The Spotted Lanternfly (SLF) has been a newly highlighted pest in the region for the past five years, since it’s introduction to Pennsylvania in 2014. Until late in 2018, SLF had not been observed in Maryland. Now it has been confirmed in Cecil County, MD and continues to be found in 13 counties of Pennsylvania, Delaware, Virginia and New Jersey.
The full impact of the feeding habits of SLF have yet to be identified. However, the broad range of fruit hosts that this pest frequents make it a concern for orchards and vineyards. Eggs will be hatching from late April into early May from grey waxy egg masses that are discretely laid on basically any vertical surface ranging from vehicles to tree trunks. The first signs of nymphs will be a black-bodied form with tiny white spots which will develop into a secondary nymphal form that is distinctly red and black with white spots. Adults will appear mid-July and can be spotted as large (one inch long) insects with grey-spotted front wings and bright red hind wings.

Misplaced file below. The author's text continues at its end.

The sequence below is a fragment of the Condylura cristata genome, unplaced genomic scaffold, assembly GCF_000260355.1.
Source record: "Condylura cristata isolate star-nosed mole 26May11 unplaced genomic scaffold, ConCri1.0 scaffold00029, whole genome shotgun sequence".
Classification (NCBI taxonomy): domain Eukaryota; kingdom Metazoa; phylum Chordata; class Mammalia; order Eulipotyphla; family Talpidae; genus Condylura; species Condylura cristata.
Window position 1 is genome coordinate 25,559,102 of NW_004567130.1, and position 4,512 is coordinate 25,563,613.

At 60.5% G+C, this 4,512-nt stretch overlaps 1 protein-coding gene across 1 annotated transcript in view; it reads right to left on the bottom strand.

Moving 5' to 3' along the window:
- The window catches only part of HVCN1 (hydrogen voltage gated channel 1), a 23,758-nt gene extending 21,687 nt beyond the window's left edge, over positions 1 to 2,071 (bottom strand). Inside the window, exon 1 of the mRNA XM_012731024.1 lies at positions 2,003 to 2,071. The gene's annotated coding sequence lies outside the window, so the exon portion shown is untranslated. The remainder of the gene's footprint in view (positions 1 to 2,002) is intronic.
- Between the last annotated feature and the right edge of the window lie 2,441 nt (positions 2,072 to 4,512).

Visit the Carroll County Extension office for a free ID card to use when scouting for these invaders.
Valuable photographic resources can be viewed at the SLF information home
base on Penn State’s Extension Website:
Photo Credit : Holly Raguza